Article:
One key part of the dysfunction in my life is my frequent bouts of anxiety. It is a demon I have been grappling with since I was a child. I can often see the lack of logic in how I am feeling, I can even play defense attorney for my mind. But no matter how much reason I pump into my brain I am never able to immediately halt the physical and emotional manifestations of my disorder. Part of me wonders if I am supposed to understand it, or if I am simply to go about what I’ve been doing – arguing against and fighting that bitch until the feelings pass. The good news is they will. If there is one thing my anxiety has taught me it is the completely transient nature of emotions.
My relationship with anxiety has been ongoing for years; I do not recall a time she was not present in
my life. She is somehow both apart of my identity and something I run from. A long time
ago I carved a hole in my mind for her, she is always there to react but not necessarily present in my day-to-day life. Anxiety and I have an on-again-off-again relationship that hinders my very being sometimes, but it also gives me a greater appreciation for stability when I find a way to escape her clutches. I accept that she is the Queen of Hearts I’ve been dealt and sometimes she does overthrow my life and lay siege to my kingdom (totally running with this not fully formed medieval metaphor, you guys).
There have been many times my husband has found me crying on the floor of our closet, or struggling to catch my breath on the floor of our bathroom (apparently I LOVE floors mid-anxiety attack). These are the moments that anxiety overpowers me, but there are also times I come out victorious. The only person who never wins in these situations is my husband. I’ve often asked him how he deals with it. His response is usually “exceptional handling babe”.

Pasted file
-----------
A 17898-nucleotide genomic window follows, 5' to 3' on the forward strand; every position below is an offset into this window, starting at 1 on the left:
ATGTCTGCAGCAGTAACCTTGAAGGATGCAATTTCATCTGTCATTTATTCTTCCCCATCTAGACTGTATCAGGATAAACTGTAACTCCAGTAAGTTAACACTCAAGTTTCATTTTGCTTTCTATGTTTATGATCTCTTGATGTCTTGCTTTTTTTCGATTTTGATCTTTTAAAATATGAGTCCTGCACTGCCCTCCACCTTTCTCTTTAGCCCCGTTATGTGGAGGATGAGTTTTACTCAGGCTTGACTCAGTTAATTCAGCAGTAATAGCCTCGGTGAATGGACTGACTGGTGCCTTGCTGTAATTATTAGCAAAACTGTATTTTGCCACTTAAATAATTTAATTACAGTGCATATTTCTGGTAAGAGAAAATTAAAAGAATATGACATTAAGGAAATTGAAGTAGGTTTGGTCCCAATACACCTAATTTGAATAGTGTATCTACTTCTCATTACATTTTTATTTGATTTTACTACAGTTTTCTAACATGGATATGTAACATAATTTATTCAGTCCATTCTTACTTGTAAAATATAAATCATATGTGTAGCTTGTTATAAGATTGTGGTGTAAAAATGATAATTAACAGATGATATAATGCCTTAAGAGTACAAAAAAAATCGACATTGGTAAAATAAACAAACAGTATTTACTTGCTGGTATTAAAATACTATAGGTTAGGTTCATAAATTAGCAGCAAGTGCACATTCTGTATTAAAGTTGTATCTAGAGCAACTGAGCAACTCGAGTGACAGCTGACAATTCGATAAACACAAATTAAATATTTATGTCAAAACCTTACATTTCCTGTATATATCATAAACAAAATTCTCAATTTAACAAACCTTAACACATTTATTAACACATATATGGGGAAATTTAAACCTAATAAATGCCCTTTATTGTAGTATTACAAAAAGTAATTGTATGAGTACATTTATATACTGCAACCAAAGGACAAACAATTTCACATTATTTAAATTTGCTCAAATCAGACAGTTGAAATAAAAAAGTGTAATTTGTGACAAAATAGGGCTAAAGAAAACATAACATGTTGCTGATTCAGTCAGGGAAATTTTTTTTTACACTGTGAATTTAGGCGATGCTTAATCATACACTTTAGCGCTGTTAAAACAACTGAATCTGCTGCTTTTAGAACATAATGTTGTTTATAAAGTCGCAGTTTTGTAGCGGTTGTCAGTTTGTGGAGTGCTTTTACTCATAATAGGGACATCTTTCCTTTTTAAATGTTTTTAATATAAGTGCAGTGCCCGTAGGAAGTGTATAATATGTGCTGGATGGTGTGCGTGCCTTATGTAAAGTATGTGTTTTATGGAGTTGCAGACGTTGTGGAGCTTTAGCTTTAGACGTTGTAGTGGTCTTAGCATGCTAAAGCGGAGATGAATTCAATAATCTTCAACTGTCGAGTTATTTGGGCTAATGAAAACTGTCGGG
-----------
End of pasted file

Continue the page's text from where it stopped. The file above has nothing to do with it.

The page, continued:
For those of you who are like me, having basically zero knowledge of computer languages/concepts whatsoever and refusing to learn any, exceptional handling essentially means: computers normally follow a certain execution style but there are exceptions that force them to change how they react. My husband is a logic freak, the meanest thing I have probably ever said to him is that he can be robotic. It comes in handy when he’s talking to computers (I think that’s what software engineers do, don’t quote me!) but when it comes to anxiety it is the exact opposite of helpful. Yet, this beautiful and completely rational human being, has figured out how to use exceptional handling when my anxiety rears its ugly head. Instead of trying to force my anxiety to see logic he loves me, and holds me until it passes. He looks at my anxiety as a small piece of me, an exception to prepare for, but not something that takes away from me.
For someone who looked at her mental illness as a monster to hide from for a long time, finally seeing it as an exception is liberating. My anxiety might impact my responses but I can alter my execution of it. An exception will not destroy my life, and with the help of my insanely reason driven husband I am finally starting to see my relationship with it differently. Therapy also does wonders!
Side note, I feel like my husband will either be incredibly proud by my use of exceptional handling in this post or will tell me I explained it COMPLETELY wrong. Either way, anxiety is somehow way less confusing than fucking computers. And maybe one day I’ll figure out how to erase its faulty code (?) instead of it being an exception in my life. For now though, I am just happy I’ve finally figured out a way to deal with anxiety instead of letting it overthrow my monarchy. Bonus points for bringing it back to the medieval metaphor!